Main online campaign centred around conspiracy theories
Offline harassment incidents were accompanied by Fidesz’s online wartime rhetoric that depicted the party as a messianic saviour of Hungary and European Christianity against an opposition ready and willing to repopulate the country with Muslim immigrants. As a result, the ruling Fidesz-KDNP’s main messages were not only inherently racist and of a far-right nature ideologically, it also employed a variety of conspiracy theories to attack the most significant candidates of the opposition.
The top 5 conspiracy theories
- The government’s main print mouthpiece, Magyar Nemzet declared that the opposition’s lord mayoral candidate Gergely Karácsony struck a deal with Frans Timmermans, the first vice-president of the European Commission and George Soros’ main power-broker in Brussels on settling Muslim migrants in Budapest and other cities, which would be a precondition for receiving EU funds in the future.
- Pro-government online portal Pesti Srácok’s piece alleged that Péter Niedermüller, the opposition’s mayoral candidate in the capital’s 7th district mobilized around 90 thousand foreign-born/non-citizen voters living in Budapest to decide the outcome of the mayoral races in the capital. This conspiracy theory was even used by Fidesz’s campaign chief and MP Lajos Kósa to explain away the opposition’s unexpected victory in Budapest after the election was over.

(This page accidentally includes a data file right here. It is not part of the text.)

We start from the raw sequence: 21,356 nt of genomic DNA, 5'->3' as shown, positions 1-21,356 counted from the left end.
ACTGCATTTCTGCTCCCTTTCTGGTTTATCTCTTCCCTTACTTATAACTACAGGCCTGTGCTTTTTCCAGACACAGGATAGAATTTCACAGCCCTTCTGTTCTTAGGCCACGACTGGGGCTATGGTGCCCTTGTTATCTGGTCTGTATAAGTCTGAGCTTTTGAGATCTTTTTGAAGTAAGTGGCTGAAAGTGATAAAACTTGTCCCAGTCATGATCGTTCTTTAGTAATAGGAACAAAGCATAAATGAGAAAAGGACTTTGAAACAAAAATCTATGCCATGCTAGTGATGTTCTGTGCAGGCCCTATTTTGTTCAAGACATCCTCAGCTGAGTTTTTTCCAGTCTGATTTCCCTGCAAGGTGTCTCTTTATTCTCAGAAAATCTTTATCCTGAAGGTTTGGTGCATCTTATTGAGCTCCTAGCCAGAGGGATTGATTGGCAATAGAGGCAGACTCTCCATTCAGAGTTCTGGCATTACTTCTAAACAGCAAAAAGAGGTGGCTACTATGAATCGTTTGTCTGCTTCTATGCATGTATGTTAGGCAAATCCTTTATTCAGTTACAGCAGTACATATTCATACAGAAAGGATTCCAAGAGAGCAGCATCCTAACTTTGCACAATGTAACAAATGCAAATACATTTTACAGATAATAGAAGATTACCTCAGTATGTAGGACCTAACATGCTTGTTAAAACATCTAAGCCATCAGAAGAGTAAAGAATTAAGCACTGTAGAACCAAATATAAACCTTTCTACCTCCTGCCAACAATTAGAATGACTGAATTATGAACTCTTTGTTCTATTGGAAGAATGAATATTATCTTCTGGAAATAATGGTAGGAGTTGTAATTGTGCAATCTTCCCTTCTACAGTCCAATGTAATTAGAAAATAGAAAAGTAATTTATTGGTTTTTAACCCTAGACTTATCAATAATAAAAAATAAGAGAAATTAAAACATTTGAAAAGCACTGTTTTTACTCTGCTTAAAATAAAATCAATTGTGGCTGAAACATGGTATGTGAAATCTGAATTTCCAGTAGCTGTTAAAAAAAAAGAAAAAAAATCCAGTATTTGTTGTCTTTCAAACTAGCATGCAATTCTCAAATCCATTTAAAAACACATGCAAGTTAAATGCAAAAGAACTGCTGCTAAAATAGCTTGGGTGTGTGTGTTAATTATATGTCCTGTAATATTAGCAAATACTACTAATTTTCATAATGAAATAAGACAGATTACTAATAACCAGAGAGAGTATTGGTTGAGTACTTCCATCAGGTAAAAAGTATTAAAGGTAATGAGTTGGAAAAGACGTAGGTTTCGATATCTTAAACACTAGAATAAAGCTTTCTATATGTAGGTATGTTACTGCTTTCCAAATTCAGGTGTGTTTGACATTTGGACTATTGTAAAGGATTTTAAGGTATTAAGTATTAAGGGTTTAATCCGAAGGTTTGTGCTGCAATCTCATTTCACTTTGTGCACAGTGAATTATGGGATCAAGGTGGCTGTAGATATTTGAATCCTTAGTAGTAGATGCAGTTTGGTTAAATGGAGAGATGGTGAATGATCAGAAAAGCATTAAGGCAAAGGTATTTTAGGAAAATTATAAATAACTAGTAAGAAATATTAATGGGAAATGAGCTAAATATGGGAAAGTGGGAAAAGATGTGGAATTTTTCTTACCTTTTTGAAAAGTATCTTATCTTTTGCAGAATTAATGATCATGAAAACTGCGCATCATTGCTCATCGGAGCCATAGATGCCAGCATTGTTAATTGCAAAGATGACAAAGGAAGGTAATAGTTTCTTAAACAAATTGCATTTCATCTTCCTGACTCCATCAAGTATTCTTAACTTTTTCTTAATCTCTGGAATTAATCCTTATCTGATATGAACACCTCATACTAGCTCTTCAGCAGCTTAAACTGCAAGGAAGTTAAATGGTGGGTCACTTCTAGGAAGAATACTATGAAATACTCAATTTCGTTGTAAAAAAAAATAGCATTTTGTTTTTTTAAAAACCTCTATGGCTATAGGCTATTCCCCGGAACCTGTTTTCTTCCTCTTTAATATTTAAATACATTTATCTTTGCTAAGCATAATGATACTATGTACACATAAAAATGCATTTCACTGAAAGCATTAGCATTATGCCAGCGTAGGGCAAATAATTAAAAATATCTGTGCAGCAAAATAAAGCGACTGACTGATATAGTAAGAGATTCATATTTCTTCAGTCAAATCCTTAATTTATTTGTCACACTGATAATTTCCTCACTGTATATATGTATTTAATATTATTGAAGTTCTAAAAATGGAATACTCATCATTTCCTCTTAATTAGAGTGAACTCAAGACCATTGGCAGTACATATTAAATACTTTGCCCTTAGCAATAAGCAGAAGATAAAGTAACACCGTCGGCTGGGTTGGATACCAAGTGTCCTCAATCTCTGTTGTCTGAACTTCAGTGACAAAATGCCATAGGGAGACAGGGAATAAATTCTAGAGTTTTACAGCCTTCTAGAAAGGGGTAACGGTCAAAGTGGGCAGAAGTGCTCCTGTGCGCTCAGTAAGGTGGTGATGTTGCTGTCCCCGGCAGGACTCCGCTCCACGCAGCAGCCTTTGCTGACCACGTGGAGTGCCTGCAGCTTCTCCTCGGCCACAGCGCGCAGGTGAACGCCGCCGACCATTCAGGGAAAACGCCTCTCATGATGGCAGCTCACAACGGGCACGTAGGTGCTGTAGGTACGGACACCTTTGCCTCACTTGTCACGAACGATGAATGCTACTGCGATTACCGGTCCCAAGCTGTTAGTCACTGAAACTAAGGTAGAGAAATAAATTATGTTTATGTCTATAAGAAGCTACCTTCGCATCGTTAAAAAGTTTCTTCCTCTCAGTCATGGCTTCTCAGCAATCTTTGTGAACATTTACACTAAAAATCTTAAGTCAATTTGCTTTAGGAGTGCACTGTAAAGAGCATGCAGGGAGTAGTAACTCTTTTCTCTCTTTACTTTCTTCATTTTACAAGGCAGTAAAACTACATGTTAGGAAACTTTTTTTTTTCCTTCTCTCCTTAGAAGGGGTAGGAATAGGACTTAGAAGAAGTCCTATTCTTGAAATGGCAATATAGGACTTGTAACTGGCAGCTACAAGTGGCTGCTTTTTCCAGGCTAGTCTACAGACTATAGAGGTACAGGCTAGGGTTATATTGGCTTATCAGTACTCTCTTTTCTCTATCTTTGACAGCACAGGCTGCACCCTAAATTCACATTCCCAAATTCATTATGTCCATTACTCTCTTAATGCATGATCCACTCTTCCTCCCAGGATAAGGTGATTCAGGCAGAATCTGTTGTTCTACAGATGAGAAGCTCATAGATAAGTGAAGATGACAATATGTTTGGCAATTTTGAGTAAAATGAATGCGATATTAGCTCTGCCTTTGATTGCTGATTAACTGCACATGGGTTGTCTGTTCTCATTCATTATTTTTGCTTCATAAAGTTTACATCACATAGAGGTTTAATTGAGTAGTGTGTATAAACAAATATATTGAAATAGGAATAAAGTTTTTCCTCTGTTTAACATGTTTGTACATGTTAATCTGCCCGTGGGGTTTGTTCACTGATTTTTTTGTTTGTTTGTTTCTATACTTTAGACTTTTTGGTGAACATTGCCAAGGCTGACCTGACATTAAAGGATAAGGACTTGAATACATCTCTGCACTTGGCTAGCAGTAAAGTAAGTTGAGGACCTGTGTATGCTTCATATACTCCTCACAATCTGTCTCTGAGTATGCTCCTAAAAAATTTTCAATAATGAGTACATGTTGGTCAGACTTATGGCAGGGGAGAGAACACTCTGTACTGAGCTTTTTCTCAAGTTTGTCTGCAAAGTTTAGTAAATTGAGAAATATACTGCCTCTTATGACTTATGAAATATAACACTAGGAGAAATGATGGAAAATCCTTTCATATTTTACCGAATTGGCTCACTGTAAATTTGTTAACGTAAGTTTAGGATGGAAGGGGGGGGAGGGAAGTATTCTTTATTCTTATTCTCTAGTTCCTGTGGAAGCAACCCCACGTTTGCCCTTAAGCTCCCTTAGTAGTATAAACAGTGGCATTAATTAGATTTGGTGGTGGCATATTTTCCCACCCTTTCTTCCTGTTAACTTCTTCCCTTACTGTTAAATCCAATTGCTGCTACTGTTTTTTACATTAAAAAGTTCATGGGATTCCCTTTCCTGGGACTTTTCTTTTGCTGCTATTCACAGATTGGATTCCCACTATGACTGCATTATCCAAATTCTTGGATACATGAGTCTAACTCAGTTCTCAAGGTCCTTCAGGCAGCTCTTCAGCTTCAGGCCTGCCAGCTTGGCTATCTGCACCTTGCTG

- A now defunct Facebook page started a rumour about the opposition’s mayoral candidate in the capital’s 9th district, who ran and won on a strong anti-corruption program, that she tried to kill local pets by distributing bites of salami containing nails inside.
- The leading mainstream online pro-government news outlet Origo.hu stated that the mayoral candidate of Hódmezővásárhely, Péter Márki-Zay, who went on to win the election, would flood Hungary with immigrants with the aid of a system modelled after Canadian immigration laws, when in fact Márki-Zay had only argued that Hungary would need to establish a more tolerant society akin to Canada previously.
- László Botka who is one of the most popular leftist incumbents mayors and governing the third largest city of Szeged since 2002 was accused of planning to demolish the Southern border fence with Serbia, funding an anti-Christian musical to be presented during the local dome’s 90th anniversary, and supporting another local candidate expressing willingness to “kill Viktor Orbán.”
The most successful type of media related the above-mentioned conspiracy theories were memes about immigration that were centrally disseminated by the official Facebook account of Fidesz and dutifully shared by dozens of local party affiliates’ accounts across the country.
The meme and message reads: Hungary will not become a migrant country! Support Hungary this Sunday!/ Opposition mayors and candidates would resettle immigrants into the country. We can put an end to it at the Sunday municipal elections. Vote for Fidesz’ candidates! Source: Fidesz Facebook account